Green Oil Co. v. Hornsby

CourtAlabama Supreme Court
Writing for the CourtHOUSTON; TORBERT; MADDOX; ALMON; MADDOX
Citation539 So.2d 218
Decision Date13 January 1989
PartiesGREEN OIL COMPANY, a partnership v. Dean HORNSBY and Sheila Hornsby, d/b/a Hornsby's Grocery. 86-1553.

Page 218

539 So.2d 218
GREEN OIL COMPANY, a partnership
v.
Dean HORNSBY and Sheila Hornsby, d/b/a Hornsby's Grocery.
86-1553.
Supreme Court of Alabama.
Jan. 13, 1989.

Page 219

Edwin L. Davis and Fred D. Gray, Tuskegee, for appellant.

Steven F. Schmitt of Hornsby & Schmitt, Tallassee, for appellees.

HOUSTON, Justice.

On April 17, 1986, Green Oil Company filed a two-count complaint against Dean Hornsby and Sheila Hornsby, d/b/a Hornsby's Grocery, for the recovery of certain personal property, including gasoline pumps and an underground tank, and on an open account for gasoline delivered and not paid for. The Hornsbys denied the debt on open account but admitted that the personal property belonged to Green Oil Company, and they filed a counterclaim alleging breach of contract and fraud. Green Oil Company filed a general denial to the counterclaim. The case was tried to a jury. The jury awarded Green Oil Company $2,000 and awarded the Hornsbys compensatory damages of $14,704.06 and punitive damages of $150,000. After Green Oil Company appealed to this Court, the case was remanded to the trial court for a hearing on the question of excessiveness of the jury verdict, pursuant to Hammond v. City of Gadsden, 493 So.2d 1374 (Ala.1986). Following the Hammond hearing, the trial court ordered a new trial conditioned upon the Hornsbys' refusal to accept a remittitur of $125,000 in punitive damages. The Hornsbys accepted the trial court's remittitur of $125,000, reserving the right to question the trial court's decision on remittitur in the event Green Oil Company continued to prosecute the appeal pending in this Court.

We have searched the record and have been unable to find where Green Oil Company filed a motion for a directed verdict at any time during the trial of this case. Therefore, Green Oil Company's first issue, whether the trial court erred in refusing to grant its motion for a judgment notwithstanding the verdict, cannot be considered by this Court. Rule 50(b), Ala.R.Civ.P., provides in pertinent part:

"Whenever a motion for a directed verdict made at the close of all the evidence

Page 220

is denied or for any reason is not granted, the court is deemed to have submitted the action to the jury subject to a later determination of the legal questions raised by the motion. Not later than 30 days after entry of judgment, a party who has moved for a directed verdict may file a motion to have the verdict and any judgment entered thereon set aside and to have judgment entered in accordance with his motion for a directed verdict...."

This Court has held that the filing of a motion for a directed verdict is a prerequisite to the filing of a motion for a judgment notwithstanding the verdict. Rush v. Eason Plumbing & Electrical Contractors, Inc., 361 So.2d 516 (Ala.1978); Sunshine Homes, Inc. v. Newton, 443 So.2d 921 (Ala.1983); Black v. Black, 469 So.2d 1288 (Ala.1985).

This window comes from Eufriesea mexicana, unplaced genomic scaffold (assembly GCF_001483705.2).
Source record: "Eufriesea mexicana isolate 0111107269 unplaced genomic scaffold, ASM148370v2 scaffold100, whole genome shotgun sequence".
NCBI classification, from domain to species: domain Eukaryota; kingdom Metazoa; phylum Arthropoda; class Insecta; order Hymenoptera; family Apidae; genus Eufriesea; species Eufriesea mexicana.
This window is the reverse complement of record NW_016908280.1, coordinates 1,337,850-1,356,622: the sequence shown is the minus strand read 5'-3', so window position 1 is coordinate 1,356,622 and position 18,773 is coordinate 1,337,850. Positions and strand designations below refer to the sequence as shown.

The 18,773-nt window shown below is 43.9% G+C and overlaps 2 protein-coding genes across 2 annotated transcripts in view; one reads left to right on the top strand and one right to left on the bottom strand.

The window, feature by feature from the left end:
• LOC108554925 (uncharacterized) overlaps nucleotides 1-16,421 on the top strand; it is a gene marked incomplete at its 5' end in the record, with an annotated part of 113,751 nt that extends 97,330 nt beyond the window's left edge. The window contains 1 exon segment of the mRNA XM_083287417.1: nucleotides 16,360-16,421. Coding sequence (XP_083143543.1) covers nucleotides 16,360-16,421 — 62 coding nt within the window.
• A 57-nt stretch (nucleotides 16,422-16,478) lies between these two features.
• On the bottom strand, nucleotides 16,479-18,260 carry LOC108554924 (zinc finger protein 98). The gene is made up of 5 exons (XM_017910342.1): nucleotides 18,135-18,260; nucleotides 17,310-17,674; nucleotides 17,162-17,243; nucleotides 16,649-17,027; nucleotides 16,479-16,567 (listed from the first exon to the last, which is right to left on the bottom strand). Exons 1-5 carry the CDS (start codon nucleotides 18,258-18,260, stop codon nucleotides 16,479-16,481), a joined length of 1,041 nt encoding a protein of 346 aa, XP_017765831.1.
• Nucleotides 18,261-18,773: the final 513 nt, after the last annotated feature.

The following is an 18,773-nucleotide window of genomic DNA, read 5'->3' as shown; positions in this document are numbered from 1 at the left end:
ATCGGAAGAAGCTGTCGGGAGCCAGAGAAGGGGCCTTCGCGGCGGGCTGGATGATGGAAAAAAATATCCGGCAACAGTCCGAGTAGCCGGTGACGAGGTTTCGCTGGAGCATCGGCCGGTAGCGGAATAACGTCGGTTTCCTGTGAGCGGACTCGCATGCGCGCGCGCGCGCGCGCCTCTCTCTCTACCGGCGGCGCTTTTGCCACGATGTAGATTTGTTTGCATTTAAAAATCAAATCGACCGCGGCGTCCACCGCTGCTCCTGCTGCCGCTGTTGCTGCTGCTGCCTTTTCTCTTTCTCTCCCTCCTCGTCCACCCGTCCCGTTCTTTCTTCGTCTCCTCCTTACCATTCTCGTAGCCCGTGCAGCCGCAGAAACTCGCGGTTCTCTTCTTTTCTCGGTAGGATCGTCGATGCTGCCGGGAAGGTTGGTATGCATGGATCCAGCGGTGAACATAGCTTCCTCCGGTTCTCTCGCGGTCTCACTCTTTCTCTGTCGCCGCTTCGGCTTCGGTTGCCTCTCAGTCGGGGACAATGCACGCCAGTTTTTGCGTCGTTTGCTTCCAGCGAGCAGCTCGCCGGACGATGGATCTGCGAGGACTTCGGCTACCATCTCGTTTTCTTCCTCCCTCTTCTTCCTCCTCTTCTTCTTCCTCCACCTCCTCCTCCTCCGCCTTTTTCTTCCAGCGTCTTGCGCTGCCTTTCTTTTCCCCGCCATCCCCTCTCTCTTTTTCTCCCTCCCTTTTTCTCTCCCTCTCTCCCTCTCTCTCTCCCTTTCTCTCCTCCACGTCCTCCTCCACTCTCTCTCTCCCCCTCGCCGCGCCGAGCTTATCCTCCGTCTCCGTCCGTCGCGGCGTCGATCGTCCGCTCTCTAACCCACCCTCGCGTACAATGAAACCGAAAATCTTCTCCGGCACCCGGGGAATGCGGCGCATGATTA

Green Oil Company argues that it was error for the trial court to refuse to grant a new trial because the verdict was against the great weight and preponderance of the evidence. The decision of a trial court refusing to grant a new trial on the ground that the verdict is contrary to the great weight and preponderance of the evidence will not be reversed, unless, after allowing all reasonable presumptions of its correctness, the preponderance of the evidence against the verdict is so decided as to clearly convince the court that it is wrong and unjust. Cobb v. Malone, 92 Ala. 630, 635, 9 So. 738, 740 (1891), overruled on other grounds, Jawad v. Granade, 497 So.2d 471 (Ala.1986). Suffice it to say, that we are not clearly convinced that it was wrong and unjust for the trial court not to grant a new trial on the basis that the verdict was against the great weight and preponderance of the evidence. The evidence of fraud on the part of Green Oil Company was sufficient to support the verdict.

Green Oil Company next argues that it was error for the trial court to refuse to set aside the award of punitive damages. We disagree.

Reviewing the evidence most favorably toward the Hornsbys, as our standard of review requires, we note the following: There was evidence of a representation to the Hornsbys by Green Oil Company, that Green Oil Company would charge the Hornsbys seven cents a gallon above Green Oil Company's cost of purchasing gasoline. There is evidence that Green Oil Company never intended to charge the Hornsbys no more than seven cents a gallon above Green Oil Company's cost for gasoline; therefore, the jury could have found that that statement was false. There is evidence that initially Green Oil Company did charge the Hornsbys approximately seven cents a gallon above its cost for gasoline; however, this changed.

On December 27, 1985, Green Oil Company charged the Hornsbys 13.4 cents per gallon above Green Oil Company's cost. This difference increased dramatically during 1986, and the following was the difference between the per gallon cost charged to the Hornsbys and the amount paid by Green Oil Company on the specified dates: January 9--16.4 cents; January 16--17.65 cents; January 23--18.6 cents; January 30--19.7 cents; February 6--20.25 cents; February 13--24.2 cents; February 20--27.5 cents; February 27--29.25 cents.